Just one train a week runs between Stockport and Stalybridge.
It never returns.
"There is no service from Stalybridge to Stockport", says a platform sign, cryptically.
The Stockport-Stalybridge service is what's known as a "parliamentary train" and exists only so that the rail company can avoid going through formal closure proceedings.
Running the single weekly service costs only £50, but to close it down would cost far more.
Of the intermediate stops on the line, Network Rail notes: "Data collection including observation has been unable to record any use of these stations".
In this programme, Ian Marchant travels these little used lines and forgotten stations.
There is Teesside Airport station, the least-used stop in Britain, with just 44 passengers a year.
It has only one train a week, is a 20 minutes walk from the airport (a journey which involves negotiating a locked gate), and the airport has a different name anyway.
Then there is the train that goes from Manchester to Brighton - except that since the Manchester to Brighton direct service has been abolished, a semi-secret replacement bus travels once a week from Ealing Broadway to Wandsworth Road, two stations that were never on the Manchester-Brighton route anyway.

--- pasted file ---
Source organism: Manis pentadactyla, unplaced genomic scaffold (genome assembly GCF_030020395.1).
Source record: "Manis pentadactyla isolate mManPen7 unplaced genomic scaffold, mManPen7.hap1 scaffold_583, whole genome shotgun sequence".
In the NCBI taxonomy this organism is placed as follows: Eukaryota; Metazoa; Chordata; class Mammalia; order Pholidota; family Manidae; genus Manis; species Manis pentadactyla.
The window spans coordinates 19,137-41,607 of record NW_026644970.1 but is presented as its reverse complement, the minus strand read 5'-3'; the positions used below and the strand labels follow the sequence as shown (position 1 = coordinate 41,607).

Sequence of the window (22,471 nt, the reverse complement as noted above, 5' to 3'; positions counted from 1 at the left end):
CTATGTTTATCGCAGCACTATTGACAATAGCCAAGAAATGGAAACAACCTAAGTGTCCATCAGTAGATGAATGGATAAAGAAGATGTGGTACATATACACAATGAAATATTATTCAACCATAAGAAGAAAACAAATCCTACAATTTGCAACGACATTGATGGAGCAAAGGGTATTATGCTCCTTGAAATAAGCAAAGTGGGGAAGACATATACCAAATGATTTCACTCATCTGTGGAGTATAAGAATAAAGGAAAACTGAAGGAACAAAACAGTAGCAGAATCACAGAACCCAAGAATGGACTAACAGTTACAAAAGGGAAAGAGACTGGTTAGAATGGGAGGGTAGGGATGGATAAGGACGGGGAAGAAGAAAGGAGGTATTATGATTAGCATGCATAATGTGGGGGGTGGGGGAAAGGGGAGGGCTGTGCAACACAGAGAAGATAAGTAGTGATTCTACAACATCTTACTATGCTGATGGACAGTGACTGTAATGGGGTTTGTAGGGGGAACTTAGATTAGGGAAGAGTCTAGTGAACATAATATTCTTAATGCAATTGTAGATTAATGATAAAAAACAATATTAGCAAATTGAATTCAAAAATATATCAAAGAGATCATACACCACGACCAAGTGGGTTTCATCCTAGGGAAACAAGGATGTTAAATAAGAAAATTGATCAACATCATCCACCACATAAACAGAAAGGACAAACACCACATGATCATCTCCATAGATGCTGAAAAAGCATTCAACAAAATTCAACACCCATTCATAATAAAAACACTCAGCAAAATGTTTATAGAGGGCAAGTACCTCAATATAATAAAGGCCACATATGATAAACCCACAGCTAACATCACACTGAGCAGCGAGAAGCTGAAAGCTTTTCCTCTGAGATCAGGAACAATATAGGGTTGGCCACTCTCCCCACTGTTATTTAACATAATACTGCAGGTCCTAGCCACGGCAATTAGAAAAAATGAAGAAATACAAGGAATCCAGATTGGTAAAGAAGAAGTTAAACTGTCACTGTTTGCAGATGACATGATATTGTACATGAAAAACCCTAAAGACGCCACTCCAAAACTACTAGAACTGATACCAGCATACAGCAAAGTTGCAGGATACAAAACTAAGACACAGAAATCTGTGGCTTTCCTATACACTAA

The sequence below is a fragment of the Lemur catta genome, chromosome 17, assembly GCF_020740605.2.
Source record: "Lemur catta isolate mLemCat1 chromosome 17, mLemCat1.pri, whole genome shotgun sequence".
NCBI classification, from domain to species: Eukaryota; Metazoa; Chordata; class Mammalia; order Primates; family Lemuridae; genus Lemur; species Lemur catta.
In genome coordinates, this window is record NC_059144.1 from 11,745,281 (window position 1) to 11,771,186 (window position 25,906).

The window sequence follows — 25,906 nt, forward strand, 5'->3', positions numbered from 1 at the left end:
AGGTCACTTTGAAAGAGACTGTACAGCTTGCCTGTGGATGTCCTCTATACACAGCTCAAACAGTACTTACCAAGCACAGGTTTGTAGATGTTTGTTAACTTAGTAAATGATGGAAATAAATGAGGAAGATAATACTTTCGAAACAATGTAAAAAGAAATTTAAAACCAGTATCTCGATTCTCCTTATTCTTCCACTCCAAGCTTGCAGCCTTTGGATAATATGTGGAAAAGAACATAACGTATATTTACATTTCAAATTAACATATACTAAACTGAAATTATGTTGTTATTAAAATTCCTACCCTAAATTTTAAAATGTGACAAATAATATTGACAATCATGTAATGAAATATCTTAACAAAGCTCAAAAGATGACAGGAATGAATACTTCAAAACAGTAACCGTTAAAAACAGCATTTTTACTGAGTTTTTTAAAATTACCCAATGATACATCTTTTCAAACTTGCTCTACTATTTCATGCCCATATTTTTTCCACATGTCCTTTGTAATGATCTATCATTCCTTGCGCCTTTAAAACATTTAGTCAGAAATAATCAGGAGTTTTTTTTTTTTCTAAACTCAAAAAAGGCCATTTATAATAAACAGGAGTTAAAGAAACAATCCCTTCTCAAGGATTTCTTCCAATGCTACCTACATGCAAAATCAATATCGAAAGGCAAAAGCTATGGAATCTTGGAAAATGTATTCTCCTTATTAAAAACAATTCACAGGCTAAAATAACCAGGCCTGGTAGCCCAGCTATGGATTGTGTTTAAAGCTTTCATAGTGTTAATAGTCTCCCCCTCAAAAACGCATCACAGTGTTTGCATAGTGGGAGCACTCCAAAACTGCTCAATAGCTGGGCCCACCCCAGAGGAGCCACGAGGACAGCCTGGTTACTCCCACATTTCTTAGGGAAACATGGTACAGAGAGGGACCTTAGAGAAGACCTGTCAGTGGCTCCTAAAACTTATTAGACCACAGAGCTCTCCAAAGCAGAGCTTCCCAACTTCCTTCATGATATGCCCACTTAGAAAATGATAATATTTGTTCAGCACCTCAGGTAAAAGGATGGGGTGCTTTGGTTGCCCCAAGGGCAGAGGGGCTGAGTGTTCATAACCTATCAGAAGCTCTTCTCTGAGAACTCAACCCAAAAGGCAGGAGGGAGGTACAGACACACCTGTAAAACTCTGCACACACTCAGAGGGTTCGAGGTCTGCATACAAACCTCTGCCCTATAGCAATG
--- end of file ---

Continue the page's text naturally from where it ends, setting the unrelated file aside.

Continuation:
Most bizarre is the case of Newhaven Marine, a station which is technically open, and is served by one train a day.
But the station is behind a locked fence and passengers are forbidden to get on the train, which does not appear on any timetable.
The company offers to provide a taxi service to any passenger "in possession of a valid ticket".
But it is impossible to buy a ticket.
Who are the people who use these secret trains which are also buses and taxis? Mostly rail enthusiasts and hobbyists who collect rail tickets.
But occasionally a real passenger stumbles across a service and uses it almost by accident.
And what does it say about the British attitude to rules that we stick within the letter of the law while entirely subverting their intention?